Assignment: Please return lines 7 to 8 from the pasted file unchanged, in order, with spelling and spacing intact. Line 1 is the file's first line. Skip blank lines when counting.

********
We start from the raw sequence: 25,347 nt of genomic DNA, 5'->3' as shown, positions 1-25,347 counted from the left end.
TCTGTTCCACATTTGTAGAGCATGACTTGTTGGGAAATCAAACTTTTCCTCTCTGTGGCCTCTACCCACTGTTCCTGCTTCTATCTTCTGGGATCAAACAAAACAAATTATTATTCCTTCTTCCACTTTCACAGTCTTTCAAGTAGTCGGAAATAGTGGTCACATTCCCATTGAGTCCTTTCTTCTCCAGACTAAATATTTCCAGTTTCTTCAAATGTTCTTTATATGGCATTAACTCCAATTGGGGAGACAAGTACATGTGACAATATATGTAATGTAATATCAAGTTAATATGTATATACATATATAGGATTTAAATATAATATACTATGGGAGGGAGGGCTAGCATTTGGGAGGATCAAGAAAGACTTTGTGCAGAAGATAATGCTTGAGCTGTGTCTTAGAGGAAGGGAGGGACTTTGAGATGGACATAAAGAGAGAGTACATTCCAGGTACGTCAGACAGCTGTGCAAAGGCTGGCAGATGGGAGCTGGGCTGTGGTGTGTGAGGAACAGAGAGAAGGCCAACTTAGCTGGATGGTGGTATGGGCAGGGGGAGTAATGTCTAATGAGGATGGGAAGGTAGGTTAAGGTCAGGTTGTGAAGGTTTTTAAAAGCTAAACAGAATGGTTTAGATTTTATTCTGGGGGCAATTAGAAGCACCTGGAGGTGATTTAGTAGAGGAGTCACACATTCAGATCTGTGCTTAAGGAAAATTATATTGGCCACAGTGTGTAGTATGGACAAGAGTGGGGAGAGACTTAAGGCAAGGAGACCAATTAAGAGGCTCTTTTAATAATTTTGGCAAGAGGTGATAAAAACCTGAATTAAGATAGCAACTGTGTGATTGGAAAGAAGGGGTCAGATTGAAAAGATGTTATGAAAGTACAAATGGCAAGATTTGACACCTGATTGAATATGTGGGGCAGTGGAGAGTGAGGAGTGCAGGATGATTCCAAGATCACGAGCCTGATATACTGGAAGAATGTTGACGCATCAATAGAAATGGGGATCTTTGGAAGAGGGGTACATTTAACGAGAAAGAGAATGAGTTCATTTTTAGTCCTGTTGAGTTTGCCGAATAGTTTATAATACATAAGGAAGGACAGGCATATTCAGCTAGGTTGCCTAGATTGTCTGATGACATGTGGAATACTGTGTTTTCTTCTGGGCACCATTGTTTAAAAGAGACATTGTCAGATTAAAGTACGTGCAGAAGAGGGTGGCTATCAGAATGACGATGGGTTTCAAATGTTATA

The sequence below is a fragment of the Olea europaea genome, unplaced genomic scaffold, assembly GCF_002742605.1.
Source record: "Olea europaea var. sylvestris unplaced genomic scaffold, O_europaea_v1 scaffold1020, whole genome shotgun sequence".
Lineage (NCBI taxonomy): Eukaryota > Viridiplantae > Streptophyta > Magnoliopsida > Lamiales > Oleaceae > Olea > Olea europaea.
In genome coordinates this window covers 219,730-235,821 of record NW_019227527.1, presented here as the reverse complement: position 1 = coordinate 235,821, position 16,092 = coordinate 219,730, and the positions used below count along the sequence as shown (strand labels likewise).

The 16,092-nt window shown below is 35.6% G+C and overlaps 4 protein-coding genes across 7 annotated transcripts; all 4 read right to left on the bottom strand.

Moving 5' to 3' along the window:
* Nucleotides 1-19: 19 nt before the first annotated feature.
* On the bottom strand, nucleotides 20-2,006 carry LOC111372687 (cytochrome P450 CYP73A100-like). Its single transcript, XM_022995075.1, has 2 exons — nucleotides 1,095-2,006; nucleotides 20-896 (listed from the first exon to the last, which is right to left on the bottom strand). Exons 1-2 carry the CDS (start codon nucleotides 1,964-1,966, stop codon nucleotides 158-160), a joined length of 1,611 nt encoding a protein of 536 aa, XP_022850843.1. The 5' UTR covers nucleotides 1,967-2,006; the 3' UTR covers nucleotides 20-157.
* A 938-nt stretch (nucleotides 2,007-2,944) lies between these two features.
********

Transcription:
The 16,092-nt window shown below is 35.6% G+C and overlaps 4 protein-coding genes across 7 annotated transcripts; all 4 read right to left on the bottom strand.

Moving 5' to 3' along the window: